15. Provisions commence 27 February 2009 Transition arrangements until 27 February 2010 Applicants must nominate which set of controls they are relying on: The General Housing Code, or Councils existing complying development provisions in their LEP/DCP Commencement of Exempt and Complying Development

  16. Where same development type nominated in SEPP and LEP/DCP  SEPP prevails Where development type nominated in SEPP as exempt and LEP/DCP specifies development as complying  LEP/DCP has no affect after 12 months Where development not listed in SEPP  LEP/DCP continues to apply Development outside scope of either exempt or complying  DA required Approvals after 27 February 2009 EXEMPT

  17. Where development type nominated in SEPP as complying and LEP/DCP specifies same development as exempt  SEPP prevails Where development type nominated in SEPP as complying and LEP/DCP specifies same development as complying  LEP/DCP has no effect after 12 months Development outside scope of complying  DA required Approvals after 27 February 2009 COMPLYING

  18. LEP/DCP has no affect where same development type nominated in SEPP Where development type nominated in SEPP as exempt and LEP/DCP specifies development as complying  LEP/DCP has no affect Where development type not listed in SEPP  LEP/DCP continues to apply Development outside scope of either exempt or complying  DA required Approvals after 27 February 2010 EXEMPT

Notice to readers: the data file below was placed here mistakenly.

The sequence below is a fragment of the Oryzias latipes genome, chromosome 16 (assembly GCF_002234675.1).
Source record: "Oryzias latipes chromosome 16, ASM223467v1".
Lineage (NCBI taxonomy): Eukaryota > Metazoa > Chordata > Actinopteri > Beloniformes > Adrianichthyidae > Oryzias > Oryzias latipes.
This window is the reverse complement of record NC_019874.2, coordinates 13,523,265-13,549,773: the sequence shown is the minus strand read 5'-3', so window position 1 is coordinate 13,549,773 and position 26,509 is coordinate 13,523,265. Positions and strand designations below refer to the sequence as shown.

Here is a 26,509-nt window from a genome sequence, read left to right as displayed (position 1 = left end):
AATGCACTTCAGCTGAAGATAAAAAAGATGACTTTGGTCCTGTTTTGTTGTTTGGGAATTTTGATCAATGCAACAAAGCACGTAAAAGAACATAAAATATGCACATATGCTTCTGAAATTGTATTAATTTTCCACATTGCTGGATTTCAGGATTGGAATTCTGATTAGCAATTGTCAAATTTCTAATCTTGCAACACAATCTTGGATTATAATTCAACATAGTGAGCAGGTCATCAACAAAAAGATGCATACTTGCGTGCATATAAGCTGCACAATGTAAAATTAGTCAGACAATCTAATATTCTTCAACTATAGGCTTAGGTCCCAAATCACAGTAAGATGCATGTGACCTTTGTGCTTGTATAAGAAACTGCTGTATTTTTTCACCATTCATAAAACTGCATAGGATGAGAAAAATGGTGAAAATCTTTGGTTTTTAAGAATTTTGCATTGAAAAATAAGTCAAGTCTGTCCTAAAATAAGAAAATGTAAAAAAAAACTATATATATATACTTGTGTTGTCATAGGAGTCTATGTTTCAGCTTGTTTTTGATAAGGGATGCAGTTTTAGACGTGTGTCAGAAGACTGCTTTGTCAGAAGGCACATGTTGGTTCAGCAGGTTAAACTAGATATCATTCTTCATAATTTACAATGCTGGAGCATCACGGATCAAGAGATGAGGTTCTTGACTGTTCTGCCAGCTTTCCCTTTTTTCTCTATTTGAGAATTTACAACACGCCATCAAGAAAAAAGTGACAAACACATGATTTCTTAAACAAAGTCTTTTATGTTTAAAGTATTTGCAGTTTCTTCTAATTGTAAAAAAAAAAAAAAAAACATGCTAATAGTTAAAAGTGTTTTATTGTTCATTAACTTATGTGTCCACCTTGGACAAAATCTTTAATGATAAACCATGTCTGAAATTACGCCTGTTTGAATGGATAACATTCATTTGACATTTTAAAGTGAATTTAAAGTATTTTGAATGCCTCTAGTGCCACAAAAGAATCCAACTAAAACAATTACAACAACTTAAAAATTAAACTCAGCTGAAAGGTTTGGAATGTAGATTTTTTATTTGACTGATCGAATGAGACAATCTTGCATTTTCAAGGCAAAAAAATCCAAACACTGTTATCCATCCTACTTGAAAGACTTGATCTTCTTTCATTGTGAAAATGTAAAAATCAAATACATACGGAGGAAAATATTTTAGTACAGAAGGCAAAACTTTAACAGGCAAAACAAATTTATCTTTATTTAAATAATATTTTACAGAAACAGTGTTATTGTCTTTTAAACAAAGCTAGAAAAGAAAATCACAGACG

19. LEP/DCP has no affect where same development type is nominated in SEPP as complying Where development type not listed in SEPP  LEP/DCP continues to apply Development outside scope of complying  DA required Approvals after 27 February 2010 COMPLYING

  20. Architects/designers/draftsmen Accredited certifiers Council officers Practitioner’s responsibilities

  21. Other points to consider whether complying development applies: Other points to consider • It is not a merit based assessment • You cannot rely on local knowledge or visual checks • Ensure that plans accurately reflect the site characteristics and proposed development

  22. What sites are excluded? • Exempt & Complying Development • Environmentally sensitive areas including: • Coastal waters of the State • Coastal lake • SEPP No. 14 Coastal Wetlands or SEPP No. 26 Littoral Rainforests • Aquatic reserve or marine park • Wetlands of international significance or World Heritage • Land within 100m of Coastal Wetlands, Littoral Rainforests, aquatic reserves, marine parks, wetlands of international significance or World Heritage

  23. What sites are excluded? (cont.) Exempt & Complying Development • Aboriginal cultural or high biodiversity significance • State conservation areas • Land reserved or dedicated for preservation of flora, fauna, geological formations or environmental protection purposes • Critical habitat under the Threatened Species Conservation Act 1995 or Part 7A of the Fisheries Management Act 1994

  24. What sites are excluded?Complying Development • Heritage items or draft items • Heritage conservation areas or draft areas • Wilderness areas • Land reserved for acquisition • Land on Acid Sulfate Soils Map (Class 1/2) • Bush fire prone land • Flood control lots